Beating Carlos Condit with a decisive win on Saturday will cement Johny Hendricks as the UFC welterweight division's No. 1 contender—but it doesn't mean a thing.
Hendricks can easily be passed over again.
That's the bad part about being the "No. 1 contender" in the UFC: It's an imaginary brass ring that only means something if you're a proven media star or a pay-per-view draw.
Simply put, Hendricks is neither.
Compared to Georges St-Pierre and Nick Diaz, Hendricks isn't even on the same planet, a fact clearly shown by two press conferences this week completely dominated by the headliners.
When GSP and Diaz were in the room, no one cared about Hendricks.
Although MMA Fighting couldn't get GSP or trainer Firas Zahabi to confirm it, the expected "endgame" plan for the champion's career might entail beating Diaz, then Hendricks, then challenging Silva in a winner-take-all, "loser retires" mega-match.
But if "Rush" actually commits to the idea of battling "The Spider" in a long-anticipated superfight, Hendricks may as well not even exist.
That's really all it would take.
It wouldn't matter if Hendricks broke Condit's jaw, landed the fastest KO in UFC history or put on a "Fight of the Year" performance in a thrilling decision win.
Despite anything Hendricks does, Anderson Silva will always be the bigger, more lucrative option—and with the dangerous skill set that "Bigg Rigg" possesses, it may actually be smarter for St-Pierre and his team to just skip that match.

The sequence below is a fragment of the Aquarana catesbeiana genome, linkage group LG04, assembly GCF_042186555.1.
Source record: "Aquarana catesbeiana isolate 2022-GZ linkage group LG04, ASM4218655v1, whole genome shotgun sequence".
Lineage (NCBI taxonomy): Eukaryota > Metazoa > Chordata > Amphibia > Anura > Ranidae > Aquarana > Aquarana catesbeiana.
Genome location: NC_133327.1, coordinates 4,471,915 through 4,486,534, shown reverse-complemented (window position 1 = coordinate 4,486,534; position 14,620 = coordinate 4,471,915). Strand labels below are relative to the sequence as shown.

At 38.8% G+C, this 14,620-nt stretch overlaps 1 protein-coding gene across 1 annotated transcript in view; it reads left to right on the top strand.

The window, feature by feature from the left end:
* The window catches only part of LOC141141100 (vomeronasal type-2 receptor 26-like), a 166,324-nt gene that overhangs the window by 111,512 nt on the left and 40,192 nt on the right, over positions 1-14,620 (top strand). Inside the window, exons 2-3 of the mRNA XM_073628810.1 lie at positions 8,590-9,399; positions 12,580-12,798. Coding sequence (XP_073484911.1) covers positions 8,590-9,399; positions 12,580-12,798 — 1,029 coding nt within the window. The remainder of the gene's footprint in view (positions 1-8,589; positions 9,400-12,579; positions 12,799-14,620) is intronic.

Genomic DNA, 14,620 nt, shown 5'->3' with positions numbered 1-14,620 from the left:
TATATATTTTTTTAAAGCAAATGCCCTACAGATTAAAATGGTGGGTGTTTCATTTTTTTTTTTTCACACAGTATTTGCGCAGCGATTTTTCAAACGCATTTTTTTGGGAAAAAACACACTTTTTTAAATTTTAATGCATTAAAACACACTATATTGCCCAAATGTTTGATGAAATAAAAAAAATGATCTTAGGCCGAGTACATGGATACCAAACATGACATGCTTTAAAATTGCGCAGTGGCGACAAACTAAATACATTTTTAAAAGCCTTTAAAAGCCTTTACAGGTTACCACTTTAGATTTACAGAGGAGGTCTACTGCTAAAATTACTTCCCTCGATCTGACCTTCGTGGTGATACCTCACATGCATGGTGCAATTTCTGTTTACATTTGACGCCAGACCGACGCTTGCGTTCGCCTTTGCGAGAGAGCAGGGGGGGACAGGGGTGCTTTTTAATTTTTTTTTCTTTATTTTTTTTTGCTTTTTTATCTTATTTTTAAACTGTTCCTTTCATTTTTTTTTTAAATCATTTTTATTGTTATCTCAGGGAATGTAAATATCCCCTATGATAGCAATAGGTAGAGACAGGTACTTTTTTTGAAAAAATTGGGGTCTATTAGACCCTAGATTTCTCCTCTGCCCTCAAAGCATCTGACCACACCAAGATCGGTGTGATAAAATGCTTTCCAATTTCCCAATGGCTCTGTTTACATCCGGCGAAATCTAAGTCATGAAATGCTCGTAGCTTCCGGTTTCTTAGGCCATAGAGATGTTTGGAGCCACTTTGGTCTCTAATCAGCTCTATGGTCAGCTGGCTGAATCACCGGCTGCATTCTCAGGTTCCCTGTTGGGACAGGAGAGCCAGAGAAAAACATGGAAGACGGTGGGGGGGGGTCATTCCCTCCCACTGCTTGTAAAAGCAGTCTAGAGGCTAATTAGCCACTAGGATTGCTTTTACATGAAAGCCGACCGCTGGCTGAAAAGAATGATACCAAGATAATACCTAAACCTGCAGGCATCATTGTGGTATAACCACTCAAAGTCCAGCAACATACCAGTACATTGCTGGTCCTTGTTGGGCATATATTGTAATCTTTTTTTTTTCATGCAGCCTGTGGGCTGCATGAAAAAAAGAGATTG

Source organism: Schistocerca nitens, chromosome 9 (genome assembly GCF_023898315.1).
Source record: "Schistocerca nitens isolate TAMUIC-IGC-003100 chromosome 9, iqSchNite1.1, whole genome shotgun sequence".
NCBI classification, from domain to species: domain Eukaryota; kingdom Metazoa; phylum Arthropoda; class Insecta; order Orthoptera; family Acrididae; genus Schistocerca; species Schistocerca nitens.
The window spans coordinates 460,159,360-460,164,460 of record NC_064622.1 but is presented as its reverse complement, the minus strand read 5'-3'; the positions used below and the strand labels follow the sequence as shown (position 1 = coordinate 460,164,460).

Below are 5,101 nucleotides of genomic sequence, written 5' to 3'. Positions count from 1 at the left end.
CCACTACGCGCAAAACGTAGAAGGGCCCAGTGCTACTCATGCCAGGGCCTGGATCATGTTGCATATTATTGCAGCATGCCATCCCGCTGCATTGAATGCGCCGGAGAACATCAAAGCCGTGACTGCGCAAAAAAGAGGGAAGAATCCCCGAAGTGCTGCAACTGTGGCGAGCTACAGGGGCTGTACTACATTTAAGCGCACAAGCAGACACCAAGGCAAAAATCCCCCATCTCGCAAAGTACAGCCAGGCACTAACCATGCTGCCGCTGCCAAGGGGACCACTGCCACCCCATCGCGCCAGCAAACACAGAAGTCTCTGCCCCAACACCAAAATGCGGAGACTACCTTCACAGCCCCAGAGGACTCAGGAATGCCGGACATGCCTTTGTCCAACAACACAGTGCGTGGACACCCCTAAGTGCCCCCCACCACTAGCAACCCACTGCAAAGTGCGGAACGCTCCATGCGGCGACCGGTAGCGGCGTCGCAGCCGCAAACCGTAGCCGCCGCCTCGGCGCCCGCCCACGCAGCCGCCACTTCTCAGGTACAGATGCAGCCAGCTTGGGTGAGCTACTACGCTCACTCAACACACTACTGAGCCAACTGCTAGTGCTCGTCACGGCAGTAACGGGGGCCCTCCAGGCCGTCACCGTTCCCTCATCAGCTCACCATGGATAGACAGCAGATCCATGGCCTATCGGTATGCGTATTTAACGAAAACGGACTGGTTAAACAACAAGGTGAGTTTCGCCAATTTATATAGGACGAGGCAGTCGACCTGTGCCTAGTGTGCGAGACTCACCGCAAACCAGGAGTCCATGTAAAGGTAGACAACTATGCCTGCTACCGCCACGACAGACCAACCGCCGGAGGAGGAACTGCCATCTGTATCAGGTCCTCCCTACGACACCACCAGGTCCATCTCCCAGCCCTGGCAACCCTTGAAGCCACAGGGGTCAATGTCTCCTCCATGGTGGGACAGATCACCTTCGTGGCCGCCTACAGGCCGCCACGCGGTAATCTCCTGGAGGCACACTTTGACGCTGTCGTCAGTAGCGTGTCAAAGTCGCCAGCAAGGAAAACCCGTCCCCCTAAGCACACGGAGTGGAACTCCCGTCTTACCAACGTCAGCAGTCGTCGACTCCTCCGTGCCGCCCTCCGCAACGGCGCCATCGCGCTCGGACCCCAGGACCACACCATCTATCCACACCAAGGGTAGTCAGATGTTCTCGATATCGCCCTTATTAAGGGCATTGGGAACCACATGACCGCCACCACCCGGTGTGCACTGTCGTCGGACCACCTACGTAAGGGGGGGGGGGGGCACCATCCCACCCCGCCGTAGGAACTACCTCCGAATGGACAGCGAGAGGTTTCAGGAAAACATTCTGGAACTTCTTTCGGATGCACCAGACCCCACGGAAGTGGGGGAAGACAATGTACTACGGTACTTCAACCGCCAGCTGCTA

After all, which would GSP's camp be more likely to risk—an upset loss to a randomly strong welterweight, or a defeat to the Greatest Fighter of All Time?
As long there's an agreeable weight limit, Silva would likely have no qualms about the payday.
Don't think for a second that Dana White would stick to his word and give Hendricks the next match over Silva, either—especially if there was a guaranteed "1 million sold" pay-per-view superfight at Dallas Cowboys Stadium on the line.
With all of those pieces to play, Hendricks just doesn't matter.
He's not going to add more buys to a PPV, and even worse, he let his co-main event get ignored during the most important part of fight week.
Hence, Hendricks has given little reason to say his fight matters.
Maybe that's unfair to someone who's put together such an impressive run at 170 pounds.
But at the end of the day, it's really his own fault. Hendricks doesn't want to talk trash or physically confront St-Pierre. He's a morally admirable guy.
Still, that's also why Diaz got a shot at the UFC welterweight title while the higher ranked, more deserving fighter is fighting his third "No. 1 contender" bout.
McKinley Noble is an MMA conspiracy theorist and tech writer. His work has appeared in GamePro, Macworld, PC World, 1UP, NVision, The Los Angeles Times, FightFans Radio, MMA Mania and Bleacher Report. Talk with him on Twitter.